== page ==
• Nutrition for Addiction Recovery or Active Substance Abuse – Part 2


Part two of our series in understanding the role of nutrition in addiction. Here we define addiction and how it affects the brain and body as well as getting to know some of the underlying biochemical conditions that can lead to addiction.

What is addiction and how does it affect the brain/body?

Alcohol and drug addiction is a multifaceted disease.  The National Institute on Drug Abuse (NIDA) defines drug and alcohol addiction as follows:

‘Addiction is a chronic disease characterized by drug seeking and use that is compulsive, or difficult to control, despite harmful consequences. The initial decision to take drugs is voluntary for most people, but repeated drug use can lead to brain changes that challenge an addicted person’s self-control and interfere with their ability to resist intense urges to take drugs. These brain changes can be persistent, which is why drug addiction is considered a “relapsing” disease—people in recovery from drug use disorders are at increased risk for returning to drug use even after years of not taking the drug.’[12]

Addiction is considered a brain disease as drugs and alcohol physically alter the brain and how the brain works.  Ultimately, with long-term use, changes in the brain can impair such things as learning, judgement, decision-making, stress, memory, emotions and behavior.[13]  With continued substance abuse, these brain changes can eventually produce cravings and obsession beyond their control. These cravings and obsessions become paramount to anything else, including their own happiness, job, family, friends, personal health and safety.

It has traditionally been thought that addicted persons are weak-willed and moral defects, however, this new brain science is uncovering that they are suffering from something much deeper.  A landmark study published in June 2012 by the National Center on Addiction and Substance Abuse at Columbia University, Closing the Gap between Science and Practice, states the following:

‘In homes, doctors’ offices, hospitals, schools, prisons, jails and communities across America, misperceptions about addiction are undermining medical care.  Although advances in neuroscience, brain imaging and behavioral research clearly show that addiction is a complex brain disease, today the disease of addiction is still often misunderstood as a moral failing, a lack of willpower, a subject of shame and disgust…Once an individual develops addiction, changes in the brain’s reward circuitry may remain even after cessation of substance use.  These changes leave addicted individuals vulnerable to physiological and environmental cues that they have associated with substance use, increasing the risk of relapse.  In these cases, addiction is a chronic disease- like heart disease, hypertension, diabetes and asthma. …addiction manifests as a chronic disease- a persistent or long-lasting illness- which requires ongoing professional treatment and management.  This may be due to a preexisting brain dysfunction or to changes that occur in the brain in response to repeated exposure to addictive substances which increase the vulnerability of the individual to relapse, even after cessation of substance use.’[14]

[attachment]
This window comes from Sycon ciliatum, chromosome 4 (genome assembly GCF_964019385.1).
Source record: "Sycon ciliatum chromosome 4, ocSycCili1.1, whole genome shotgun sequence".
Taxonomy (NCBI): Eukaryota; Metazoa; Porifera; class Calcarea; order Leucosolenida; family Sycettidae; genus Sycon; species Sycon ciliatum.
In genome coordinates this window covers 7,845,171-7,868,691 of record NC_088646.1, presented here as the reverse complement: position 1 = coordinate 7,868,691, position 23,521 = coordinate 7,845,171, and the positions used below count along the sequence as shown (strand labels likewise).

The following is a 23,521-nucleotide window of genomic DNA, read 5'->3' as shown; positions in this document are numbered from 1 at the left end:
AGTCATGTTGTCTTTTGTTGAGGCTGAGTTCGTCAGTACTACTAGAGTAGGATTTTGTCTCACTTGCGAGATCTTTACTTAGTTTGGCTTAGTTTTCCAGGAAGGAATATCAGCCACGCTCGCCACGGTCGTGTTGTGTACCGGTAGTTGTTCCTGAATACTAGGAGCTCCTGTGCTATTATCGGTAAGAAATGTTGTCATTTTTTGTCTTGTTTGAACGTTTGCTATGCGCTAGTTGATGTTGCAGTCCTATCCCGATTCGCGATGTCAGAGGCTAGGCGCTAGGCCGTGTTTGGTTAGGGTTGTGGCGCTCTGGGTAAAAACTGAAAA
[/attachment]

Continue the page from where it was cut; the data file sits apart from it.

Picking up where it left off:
In 2012, in the same study, Columbia University reported that addiction affects 16 percent of Americans ages 12 and older, equating to 40 million people.   Interestingly, that is more than the number of people with other serious conditions such as heart disease (27 million), diabetes (26 million) or cancer (19 million).  They also documented that another 32 percent of the population uses alcohol, tobacco and other drugs in risky ways that diminish health and safety (substances that infer other ‘means of self-medicating’).[15]  According to the National Council on Alcoholism and Drug Dependence (NCADD), almost 18 million Americans abuse or have alcohol dependence issues. This equates to 1 in every 12 adults. Almost three times as many men (9.8 million) as women (3.9 million) are problem drinkers and prevalence is highest for both sexes in the 18 to 29 years-old age group.   The following are additional facts about alcoholism: